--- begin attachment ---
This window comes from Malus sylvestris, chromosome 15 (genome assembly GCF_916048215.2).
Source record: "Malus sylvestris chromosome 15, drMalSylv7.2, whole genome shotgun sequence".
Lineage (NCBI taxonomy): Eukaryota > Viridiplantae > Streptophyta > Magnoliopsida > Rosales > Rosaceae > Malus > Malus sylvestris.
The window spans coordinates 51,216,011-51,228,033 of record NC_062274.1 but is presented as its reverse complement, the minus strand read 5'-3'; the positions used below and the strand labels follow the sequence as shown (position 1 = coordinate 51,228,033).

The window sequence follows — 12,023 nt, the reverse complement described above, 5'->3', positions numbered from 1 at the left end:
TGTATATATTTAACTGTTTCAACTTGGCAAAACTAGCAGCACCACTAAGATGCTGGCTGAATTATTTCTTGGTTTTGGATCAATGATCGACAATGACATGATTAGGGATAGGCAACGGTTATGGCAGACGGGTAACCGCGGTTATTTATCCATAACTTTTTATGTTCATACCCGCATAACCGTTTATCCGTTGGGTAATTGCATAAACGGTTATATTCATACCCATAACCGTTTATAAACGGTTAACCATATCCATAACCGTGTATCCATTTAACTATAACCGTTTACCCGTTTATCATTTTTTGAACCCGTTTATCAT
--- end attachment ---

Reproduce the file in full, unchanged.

This window comes from Malus sylvestris, chromosome 15 (genome assembly GCF_916048215.2).
Source record: "Malus sylvestris chromosome 15, drMalSylv7.2, whole genome shotgun sequence".
Lineage (NCBI taxonomy): Eukaryota > Viridiplantae > Streptophyta > Magnoliopsida > Rosales > Rosaceae > Malus > Malus sylvestris.
The window spans coordinates 51,216,011-51,228,033 of record NC_062274.1 but is presented as its reverse complement, the minus strand read 5'-3'; the positions used below and the strand labels follow the sequence as shown (position 1 = coordinate 51,228,033).

The window sequence follows — 12,023 nt, the reverse complement described above, 5'->3', positions numbered from 1 at the left end:
TGTATATATTTAACTGTTTCAACTTGGCAAAACTAGCAGCACCACTAAGATGCTGGCTGAATTATTTCTTGGTTTTGGATCAATGATCGACAATGACATGATTAGGGATAGGCAACGGTTATGGCAGACGGGTAACCGCGGTTATTTATCCATAACTTTTTATGTTCATACCCGCATAACCGTTTATCCGTTGGGTAATTGCATAAACGGTTATATTCATACCCATAACCGTTTATAAACGGTTAACCATATCCATAACCGTGTATCCATTTAACTATAACCGTTTACCCGTTTATCATTTTTTGAACCCGTTTATCAT